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Researchers Hope Lessons Learned in Second Intifada Will Open Dialogue About U.S. Transit Security

Researchers at theMineta Transportation Institute (MTI) hope to open discussion of the safety of U.S. public transit systems with a study of attacks targeting bus systems in Israel, published on Thursday.

The report, titled “Security Awareness for Public Bus Transportation: Case Studies of Attacks Against the Israeli Public Bus System,” authored by Bruce R. Butterworth, Shalom Dolev, and Brian Michael Jenkins of San Jose State University, examines in detail 16 actual and attempted attacks in an effort to provide information on which methods made attacks more lethal and effective countermeasures. The United States has not experienced any successful terrorist attacks against buses.

The MIT database on Terrorist and Serious Criminal Attack against Public Surface Transportation contains details for more than 3,000 attacks between 1970 and 2012. Almost half of those attacks were against buses, bus stations, and bus stops. Eight thousand people were killed and more than 30,000 injured in attacks, according to the data. Bus attacks accounted for 55 percent of fatalities in transportation attacks, MTI says.

Buses are an important fixture of public transportation in developing countries, but remain a primary target for terrorists. The study focused on Israel, however, because bus bombings in Israel account for a large percentage of attacks worldwide. The country was hit especially hit hard during the Second Intifada, a period of West Bank and Gaza strip violence from 2000-2006.

The authors say U.S. transportation regulators should study the attacks listed in the report and determine how applicable the dangers are to current transit systems.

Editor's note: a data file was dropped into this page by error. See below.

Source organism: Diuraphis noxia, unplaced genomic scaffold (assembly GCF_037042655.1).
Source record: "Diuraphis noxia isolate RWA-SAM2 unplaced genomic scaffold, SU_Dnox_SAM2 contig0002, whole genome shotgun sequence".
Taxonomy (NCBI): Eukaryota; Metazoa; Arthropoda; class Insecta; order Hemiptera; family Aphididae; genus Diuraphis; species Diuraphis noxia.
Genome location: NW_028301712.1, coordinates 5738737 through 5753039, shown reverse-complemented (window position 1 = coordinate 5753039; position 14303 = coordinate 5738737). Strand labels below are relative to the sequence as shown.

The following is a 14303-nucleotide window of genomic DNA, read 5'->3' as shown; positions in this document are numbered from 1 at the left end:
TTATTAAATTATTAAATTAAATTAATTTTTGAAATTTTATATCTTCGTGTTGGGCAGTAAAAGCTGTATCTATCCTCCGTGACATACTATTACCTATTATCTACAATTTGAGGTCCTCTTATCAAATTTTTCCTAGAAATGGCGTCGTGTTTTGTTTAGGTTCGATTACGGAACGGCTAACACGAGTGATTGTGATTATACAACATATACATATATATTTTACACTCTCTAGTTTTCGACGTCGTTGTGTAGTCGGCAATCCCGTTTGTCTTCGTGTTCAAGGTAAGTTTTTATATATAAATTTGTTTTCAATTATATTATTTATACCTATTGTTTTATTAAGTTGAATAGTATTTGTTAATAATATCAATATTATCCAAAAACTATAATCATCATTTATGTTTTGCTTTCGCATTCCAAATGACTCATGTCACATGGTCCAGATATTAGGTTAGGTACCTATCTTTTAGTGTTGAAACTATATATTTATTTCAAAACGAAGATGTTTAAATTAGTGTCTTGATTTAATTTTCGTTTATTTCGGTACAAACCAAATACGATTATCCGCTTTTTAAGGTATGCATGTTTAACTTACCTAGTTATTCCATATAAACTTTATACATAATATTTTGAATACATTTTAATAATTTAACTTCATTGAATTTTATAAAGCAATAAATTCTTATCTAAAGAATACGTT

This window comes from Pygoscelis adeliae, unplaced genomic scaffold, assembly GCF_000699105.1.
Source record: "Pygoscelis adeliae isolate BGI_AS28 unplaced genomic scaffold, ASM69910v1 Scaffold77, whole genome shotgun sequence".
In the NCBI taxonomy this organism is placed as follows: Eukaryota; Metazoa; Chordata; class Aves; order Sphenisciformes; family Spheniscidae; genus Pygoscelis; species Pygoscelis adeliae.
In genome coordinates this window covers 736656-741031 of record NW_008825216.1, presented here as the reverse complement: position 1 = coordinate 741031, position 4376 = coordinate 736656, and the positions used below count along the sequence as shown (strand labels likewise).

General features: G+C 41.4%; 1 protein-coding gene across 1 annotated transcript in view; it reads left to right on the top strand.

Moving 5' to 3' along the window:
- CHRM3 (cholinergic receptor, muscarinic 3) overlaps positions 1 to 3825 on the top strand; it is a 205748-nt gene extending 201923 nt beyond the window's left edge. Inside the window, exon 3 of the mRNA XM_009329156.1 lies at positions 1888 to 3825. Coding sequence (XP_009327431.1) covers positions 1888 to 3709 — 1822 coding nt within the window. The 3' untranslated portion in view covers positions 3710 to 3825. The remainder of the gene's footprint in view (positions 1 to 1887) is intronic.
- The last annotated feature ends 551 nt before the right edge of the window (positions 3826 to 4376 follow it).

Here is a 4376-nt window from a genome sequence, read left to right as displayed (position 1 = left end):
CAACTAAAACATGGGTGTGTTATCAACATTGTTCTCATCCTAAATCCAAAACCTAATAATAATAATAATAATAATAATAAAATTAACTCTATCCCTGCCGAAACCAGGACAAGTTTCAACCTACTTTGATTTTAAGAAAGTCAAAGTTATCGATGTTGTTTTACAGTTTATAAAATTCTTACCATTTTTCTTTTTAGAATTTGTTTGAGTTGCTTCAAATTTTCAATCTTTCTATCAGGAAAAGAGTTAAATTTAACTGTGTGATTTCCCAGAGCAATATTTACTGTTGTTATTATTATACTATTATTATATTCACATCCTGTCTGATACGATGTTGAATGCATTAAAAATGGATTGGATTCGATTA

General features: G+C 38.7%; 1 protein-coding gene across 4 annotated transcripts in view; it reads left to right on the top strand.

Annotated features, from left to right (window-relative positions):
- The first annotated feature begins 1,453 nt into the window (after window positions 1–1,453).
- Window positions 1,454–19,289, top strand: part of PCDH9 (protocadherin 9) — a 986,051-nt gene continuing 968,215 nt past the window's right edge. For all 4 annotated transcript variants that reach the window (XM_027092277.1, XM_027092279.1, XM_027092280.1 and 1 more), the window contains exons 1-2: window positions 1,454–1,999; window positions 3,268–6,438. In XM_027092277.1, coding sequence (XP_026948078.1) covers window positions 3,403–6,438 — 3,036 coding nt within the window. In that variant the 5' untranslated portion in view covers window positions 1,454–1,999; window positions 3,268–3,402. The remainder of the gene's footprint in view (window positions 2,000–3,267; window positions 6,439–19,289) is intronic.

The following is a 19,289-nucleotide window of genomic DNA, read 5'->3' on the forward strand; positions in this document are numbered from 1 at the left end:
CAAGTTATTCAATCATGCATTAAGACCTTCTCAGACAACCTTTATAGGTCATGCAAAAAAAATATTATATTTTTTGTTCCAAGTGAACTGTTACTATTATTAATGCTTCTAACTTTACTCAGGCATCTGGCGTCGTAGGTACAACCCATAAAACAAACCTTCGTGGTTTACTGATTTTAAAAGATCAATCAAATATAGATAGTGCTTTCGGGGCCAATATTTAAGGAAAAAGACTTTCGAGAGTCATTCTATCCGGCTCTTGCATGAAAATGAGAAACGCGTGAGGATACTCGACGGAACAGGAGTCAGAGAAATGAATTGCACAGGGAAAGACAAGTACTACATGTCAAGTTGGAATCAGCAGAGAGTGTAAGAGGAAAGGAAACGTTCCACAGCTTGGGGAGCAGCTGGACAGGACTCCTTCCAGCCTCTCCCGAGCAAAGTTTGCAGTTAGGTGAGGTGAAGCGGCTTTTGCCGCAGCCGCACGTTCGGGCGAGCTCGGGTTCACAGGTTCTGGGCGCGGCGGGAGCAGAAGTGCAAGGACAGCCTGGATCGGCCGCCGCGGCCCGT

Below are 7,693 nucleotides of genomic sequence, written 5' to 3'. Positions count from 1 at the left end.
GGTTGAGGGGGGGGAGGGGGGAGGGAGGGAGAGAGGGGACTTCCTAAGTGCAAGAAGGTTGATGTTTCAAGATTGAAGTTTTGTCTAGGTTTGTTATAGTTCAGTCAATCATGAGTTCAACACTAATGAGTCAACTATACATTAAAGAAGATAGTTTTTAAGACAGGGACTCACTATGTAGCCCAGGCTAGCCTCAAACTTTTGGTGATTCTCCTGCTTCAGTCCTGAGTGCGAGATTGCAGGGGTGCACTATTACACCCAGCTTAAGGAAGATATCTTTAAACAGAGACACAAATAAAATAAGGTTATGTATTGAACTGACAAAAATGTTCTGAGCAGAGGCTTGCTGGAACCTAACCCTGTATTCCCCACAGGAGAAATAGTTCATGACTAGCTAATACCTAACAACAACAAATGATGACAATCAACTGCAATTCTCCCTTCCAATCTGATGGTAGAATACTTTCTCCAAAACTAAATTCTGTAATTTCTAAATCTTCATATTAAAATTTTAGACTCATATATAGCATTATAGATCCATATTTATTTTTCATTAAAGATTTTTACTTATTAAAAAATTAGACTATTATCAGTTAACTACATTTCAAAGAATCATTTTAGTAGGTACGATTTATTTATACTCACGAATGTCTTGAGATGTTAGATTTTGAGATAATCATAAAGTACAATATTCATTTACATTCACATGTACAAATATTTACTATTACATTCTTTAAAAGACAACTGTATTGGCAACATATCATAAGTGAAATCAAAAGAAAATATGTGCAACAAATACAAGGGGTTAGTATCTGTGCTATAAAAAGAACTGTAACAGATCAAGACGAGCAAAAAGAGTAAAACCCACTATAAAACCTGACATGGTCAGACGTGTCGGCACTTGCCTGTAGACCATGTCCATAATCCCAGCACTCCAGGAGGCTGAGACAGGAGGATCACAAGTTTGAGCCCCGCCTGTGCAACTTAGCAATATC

For more on threats facing U.S. bus systems see "GAO: TSA Needs to Complete Risk Assessments of Nation's Commercial Trucking and Bus Industries" and "DHS Unveils MassTransit Cameras That Mimic Black Boxes" from Security Management.


Suicide bombers targeting buses often use the “leave behind” method, where an IED is left on a bus and triggered by cell phone later, but it is often hard to leave the bomb in a place that would inflict maximum casualties without being seen. Suicide attacks, on the other hand, have been successful in bombing attacks for several reasons.

Buses are ideal targets for suicide bombing attacks because they provide a confined area with little protection for victims. Bombers have figured out there’s a science to bus attacks: When explosives are set off in a confined area like a bus or small room, explosive waves last longer, increasing kill potential. MIT notes this could be applied to subways or trains with greater lethality because of their solid construction “which retains, rather than vents, the air pressure wave.”

Effective practices included stopping the bus some distance before the bus stop to enable the driver to examine waiting passengers before they board and establishing practices for examining passengers who come up to the bus unexpectedly, questioning and interacting with passengers as they board, and training drivers to recognize the design of suicide and bomb vests and lead evacuations.

“All of the cases raise questions,” MIT says. “The most important question, particularly for security officials and transportation operators in the United States, is, how applicable are these cases to the current environment in the United States?”

Read the full report “Security Awareness for Public Bus Transportation: Case Studies” by clicking below.Attacks_Against_the_Israeli_Public_Bus_System.pdf

photo of a bus bombing in Mt. Lavania, Sri Lanka by Duminda Jayasena/flickr